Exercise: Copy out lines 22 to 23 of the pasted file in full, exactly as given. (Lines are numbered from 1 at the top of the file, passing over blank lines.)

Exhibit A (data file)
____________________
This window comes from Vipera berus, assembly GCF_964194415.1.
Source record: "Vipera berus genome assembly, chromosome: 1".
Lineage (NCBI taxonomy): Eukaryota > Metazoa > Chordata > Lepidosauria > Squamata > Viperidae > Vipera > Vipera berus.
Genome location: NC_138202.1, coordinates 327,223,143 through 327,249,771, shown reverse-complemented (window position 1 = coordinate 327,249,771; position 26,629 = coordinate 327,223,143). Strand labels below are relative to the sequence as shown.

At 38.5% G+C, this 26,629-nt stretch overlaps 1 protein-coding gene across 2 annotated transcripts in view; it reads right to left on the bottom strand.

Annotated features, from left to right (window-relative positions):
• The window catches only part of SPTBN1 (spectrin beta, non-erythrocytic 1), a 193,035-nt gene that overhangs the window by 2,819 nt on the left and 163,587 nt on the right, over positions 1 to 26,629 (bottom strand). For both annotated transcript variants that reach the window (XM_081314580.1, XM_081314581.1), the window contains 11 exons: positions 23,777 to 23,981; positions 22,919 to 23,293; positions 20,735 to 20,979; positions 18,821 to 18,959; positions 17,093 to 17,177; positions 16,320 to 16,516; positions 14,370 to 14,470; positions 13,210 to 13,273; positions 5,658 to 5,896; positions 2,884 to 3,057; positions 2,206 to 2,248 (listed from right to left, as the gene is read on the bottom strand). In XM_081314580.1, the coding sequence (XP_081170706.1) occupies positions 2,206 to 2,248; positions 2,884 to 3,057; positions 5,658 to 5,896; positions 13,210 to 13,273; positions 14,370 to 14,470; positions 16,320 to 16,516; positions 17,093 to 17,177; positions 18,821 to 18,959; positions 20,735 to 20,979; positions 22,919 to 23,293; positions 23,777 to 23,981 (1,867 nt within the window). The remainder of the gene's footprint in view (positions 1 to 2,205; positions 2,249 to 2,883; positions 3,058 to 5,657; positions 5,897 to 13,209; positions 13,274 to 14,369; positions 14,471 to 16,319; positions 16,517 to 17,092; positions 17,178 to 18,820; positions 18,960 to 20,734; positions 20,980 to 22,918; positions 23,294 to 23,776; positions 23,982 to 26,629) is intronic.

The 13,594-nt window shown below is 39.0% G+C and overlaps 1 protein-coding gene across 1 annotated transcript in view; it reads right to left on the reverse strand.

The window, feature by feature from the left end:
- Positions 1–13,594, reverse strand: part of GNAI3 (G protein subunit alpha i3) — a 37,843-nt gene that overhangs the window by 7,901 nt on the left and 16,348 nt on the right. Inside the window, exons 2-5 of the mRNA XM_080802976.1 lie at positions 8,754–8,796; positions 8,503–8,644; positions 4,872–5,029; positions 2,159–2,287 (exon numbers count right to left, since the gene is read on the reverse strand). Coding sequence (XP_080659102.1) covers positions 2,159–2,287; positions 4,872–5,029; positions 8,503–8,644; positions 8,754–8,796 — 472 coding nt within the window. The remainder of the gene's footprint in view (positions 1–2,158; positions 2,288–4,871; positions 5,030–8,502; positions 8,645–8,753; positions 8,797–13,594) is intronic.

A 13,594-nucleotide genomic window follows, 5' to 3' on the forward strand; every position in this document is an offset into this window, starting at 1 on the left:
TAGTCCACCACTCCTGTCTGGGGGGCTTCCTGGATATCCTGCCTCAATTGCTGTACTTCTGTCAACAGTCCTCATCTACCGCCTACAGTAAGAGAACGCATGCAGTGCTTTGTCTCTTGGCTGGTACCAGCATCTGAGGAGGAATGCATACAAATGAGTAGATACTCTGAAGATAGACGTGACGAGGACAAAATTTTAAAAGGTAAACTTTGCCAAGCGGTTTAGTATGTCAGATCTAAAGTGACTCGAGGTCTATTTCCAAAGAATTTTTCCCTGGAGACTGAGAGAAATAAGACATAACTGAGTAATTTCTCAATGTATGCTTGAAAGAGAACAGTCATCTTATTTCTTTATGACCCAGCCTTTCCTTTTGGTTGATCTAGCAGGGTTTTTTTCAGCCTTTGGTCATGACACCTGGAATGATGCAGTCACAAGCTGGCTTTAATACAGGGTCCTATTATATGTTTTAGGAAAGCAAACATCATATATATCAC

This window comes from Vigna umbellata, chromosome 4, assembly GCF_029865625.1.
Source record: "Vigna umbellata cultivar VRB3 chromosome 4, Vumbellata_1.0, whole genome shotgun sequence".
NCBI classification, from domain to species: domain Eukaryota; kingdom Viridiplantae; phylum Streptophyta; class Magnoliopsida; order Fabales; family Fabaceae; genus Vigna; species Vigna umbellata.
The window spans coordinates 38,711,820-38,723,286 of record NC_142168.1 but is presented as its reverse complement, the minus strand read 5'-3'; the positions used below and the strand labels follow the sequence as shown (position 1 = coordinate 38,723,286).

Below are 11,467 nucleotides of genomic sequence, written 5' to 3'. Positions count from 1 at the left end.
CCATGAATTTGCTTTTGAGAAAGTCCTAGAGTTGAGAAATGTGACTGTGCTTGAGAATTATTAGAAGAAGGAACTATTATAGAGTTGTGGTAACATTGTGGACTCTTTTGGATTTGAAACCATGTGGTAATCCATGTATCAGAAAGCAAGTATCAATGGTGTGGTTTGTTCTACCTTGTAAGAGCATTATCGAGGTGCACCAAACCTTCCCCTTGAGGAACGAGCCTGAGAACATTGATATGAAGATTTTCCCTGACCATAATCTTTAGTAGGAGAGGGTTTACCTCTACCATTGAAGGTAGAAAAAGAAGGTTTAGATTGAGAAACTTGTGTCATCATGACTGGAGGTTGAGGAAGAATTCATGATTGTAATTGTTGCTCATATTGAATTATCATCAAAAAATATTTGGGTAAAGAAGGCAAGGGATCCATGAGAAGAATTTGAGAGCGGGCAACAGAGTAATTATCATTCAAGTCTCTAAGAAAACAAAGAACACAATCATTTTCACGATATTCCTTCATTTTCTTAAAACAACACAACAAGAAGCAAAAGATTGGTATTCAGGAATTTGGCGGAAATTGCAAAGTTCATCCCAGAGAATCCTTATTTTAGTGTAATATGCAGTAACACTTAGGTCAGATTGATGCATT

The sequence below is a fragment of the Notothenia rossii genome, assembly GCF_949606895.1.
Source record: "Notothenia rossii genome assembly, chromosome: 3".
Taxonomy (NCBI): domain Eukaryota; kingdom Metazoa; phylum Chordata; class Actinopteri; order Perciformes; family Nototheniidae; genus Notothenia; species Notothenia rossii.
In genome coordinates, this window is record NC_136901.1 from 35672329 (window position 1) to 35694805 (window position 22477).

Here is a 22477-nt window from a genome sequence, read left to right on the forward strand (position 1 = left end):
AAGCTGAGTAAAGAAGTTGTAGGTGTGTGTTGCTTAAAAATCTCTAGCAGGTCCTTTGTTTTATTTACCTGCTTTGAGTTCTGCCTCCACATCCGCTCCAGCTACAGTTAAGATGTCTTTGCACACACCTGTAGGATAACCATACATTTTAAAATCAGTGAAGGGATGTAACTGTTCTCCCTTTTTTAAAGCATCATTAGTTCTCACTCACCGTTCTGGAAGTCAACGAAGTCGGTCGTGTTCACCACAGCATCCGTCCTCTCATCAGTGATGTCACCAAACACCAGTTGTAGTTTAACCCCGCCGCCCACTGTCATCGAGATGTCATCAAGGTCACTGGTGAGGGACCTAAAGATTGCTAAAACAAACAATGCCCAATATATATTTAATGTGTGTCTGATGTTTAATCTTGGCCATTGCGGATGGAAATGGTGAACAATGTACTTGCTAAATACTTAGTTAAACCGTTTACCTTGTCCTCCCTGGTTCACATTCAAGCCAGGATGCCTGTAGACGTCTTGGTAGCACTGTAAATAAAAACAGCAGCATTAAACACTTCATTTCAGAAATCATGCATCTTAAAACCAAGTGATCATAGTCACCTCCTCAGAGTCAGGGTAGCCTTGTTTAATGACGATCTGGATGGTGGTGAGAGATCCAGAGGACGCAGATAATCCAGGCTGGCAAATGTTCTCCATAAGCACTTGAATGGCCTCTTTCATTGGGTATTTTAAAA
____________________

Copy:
In genome coordinates, this window is record NC_136901.1 from 35672329 (window position 1) to 35694805 (window position 22477).

Here is a 22477-nt window from a genome sequence, read left to right on the forward strand (position 1 = left end):